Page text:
Howdy, guys. Here's another little short story, this one's actually short I promise. Not a lot to say about this. I kinda sorta got the idea a little while back when I read Wolfy's two cents on the whole cursing thing. I thought: "Well what does she want us to do? Write drug dealers and thugs strolling about all posh and proper?" Just a little joke before anyone gets antsy, I get how rules work and why they're there. It just put that little thought into my head. And no, I didn't write this just to be a smartass and be cheeky. Well, maybe just a touch. =P The basic idea here was to create a story so dedicated to being prim and proper hilarity ensues where no hilarity is. An upend of society and its niceties Maybe I succeeded, maybe I didn't. You guys tell me.
If I had to nail down a theme and paint the picture for you I'd pick ignorance and inconsistency and the quantity that these two things issue forth in response to the changing times. Something like that. Anyway, reads. Oh, and there's also an incredibly obvious reference. Try and guess!
A Gentleman Beyond Reproach
So it was, perhaps a fortnight or so hence, I donned my finest fineries and decided to avail myself a stroll around my immediate environs. While it was certainly truthful that my family and myself have lived amongst this lovely township for generations (Brendelshires of Gilded Cummerbund avenue just off West Frobinchester Abbey, you've heard the name, I am sure) I still found it held some secrets available to those with fresh air in their lungs and perceptible eyes.
I whistled a jaunty and joyful tune to myself, though I was more than willing to increase my volume to the apparent delight of passerby. The tune, so I am told, is something of an anthem for the Brendelshire clan and was taught to me by my father, Crafton Draynard Brendelshire the Third. For those of you who lack or otherwise not committed to utilize gifts of cognition, I am Crafton Draynard Brendelshire the Fourth. A strong name awarded to men of only the noblest of bearing. Though I'd feel remised not to exercise my humility and inform you, that while our bearings and roots are quite incomparable, I would never be so bold as to presume nobility. That judgment I will leave to others.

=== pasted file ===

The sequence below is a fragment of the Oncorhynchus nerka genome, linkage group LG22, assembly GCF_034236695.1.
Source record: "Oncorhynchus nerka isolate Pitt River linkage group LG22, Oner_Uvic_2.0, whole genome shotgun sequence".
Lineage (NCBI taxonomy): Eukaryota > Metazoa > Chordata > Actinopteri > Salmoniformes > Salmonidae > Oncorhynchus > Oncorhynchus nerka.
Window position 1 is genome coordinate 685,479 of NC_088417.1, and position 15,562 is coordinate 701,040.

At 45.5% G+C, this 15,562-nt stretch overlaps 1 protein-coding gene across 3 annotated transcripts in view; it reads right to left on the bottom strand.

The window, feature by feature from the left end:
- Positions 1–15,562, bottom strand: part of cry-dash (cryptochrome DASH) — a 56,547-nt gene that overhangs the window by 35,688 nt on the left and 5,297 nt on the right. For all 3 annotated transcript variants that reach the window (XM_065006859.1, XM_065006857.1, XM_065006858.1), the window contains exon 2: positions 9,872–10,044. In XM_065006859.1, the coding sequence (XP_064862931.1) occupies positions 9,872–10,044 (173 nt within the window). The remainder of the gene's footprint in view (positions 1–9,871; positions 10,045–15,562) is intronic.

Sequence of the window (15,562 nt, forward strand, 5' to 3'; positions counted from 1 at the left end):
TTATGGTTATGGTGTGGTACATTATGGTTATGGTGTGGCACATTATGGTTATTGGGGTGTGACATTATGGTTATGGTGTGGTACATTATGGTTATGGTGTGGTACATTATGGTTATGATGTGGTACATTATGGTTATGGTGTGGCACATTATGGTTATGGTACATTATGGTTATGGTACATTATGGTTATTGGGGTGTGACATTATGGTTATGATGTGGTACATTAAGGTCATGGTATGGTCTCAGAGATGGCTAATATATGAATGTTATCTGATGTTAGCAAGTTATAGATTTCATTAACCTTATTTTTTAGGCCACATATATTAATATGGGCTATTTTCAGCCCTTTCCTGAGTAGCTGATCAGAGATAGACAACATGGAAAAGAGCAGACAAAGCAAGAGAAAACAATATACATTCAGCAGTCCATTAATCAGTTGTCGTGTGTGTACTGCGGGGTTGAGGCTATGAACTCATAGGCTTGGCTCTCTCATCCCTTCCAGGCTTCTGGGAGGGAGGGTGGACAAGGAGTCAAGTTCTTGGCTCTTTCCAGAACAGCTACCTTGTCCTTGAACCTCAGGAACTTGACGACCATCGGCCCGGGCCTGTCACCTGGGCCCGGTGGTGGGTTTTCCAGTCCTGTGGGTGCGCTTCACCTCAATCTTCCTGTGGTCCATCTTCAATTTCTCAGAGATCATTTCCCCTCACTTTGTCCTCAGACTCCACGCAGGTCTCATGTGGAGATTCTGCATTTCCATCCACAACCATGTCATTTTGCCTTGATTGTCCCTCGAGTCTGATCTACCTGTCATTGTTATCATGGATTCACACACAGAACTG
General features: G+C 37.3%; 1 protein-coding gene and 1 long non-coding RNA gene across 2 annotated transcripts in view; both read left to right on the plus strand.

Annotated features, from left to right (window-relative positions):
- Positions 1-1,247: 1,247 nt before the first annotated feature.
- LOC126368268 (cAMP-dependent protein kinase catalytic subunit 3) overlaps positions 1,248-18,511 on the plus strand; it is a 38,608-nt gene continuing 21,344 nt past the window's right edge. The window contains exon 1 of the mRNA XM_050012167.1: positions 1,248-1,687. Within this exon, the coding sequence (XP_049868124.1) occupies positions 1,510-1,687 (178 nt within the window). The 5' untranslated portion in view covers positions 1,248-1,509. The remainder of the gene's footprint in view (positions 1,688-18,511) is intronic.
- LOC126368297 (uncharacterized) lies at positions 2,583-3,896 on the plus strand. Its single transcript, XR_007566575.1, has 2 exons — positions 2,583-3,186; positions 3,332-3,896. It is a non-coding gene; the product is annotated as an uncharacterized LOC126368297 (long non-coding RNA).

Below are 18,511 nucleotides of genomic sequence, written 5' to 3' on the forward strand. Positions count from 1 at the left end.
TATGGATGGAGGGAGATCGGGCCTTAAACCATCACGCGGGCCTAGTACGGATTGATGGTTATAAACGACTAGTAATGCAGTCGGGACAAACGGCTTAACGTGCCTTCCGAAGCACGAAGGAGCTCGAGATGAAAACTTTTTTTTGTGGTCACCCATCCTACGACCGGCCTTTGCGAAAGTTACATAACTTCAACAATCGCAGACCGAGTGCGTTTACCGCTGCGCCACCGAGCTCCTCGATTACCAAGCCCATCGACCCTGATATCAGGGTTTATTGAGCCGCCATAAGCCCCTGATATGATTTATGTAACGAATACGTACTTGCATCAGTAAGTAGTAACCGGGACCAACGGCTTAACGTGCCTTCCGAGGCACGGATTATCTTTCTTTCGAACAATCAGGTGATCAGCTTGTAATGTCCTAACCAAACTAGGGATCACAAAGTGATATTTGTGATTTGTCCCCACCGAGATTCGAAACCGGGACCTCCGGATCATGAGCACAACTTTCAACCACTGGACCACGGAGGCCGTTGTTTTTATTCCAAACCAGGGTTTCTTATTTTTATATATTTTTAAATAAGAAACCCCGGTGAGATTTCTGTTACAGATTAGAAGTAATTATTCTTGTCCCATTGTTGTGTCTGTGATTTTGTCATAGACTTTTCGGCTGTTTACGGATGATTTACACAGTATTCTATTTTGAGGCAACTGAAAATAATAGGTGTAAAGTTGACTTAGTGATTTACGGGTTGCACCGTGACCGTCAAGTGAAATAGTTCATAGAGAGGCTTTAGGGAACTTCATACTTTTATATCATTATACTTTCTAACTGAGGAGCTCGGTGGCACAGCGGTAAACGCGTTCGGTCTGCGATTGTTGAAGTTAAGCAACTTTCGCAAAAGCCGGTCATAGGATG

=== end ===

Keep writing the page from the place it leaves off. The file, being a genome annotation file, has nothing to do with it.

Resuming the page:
In my youth I was known as CD, a moniker I may not have enjoyed as much as others, but now that my father has passed (an infection of the lungs, a business so nasty I feel the adjective may be quite inadequate) I have fully inherited my name. Though out of respect for him I will go by Draynard of simply Doctor Brendelshire the Fourth of Gilded Cummerbund Ave. when I delve into business or discussion with my venerable father's associates and acquaintances. Oh, and please do hold your condolences. It has been some years since his passing and his ascension was hardly a surprise. The writing on the wall, as it were, for months on.
I do admit to some difficulty recalling the third bar of my family anthem as I turned the corner where my lovely avenue met the aforementioned adjoining abbey. My nonexistent audience was hardly unforgiving and more than courteous enough to allow me to reassemble to the musings. Forgive my humorings, I can be a cheeky sort when the mood does strike. Though now I will inform that whilst I enjoyed my strollings, I had encountered very few other exercise and architecture enthusiasts.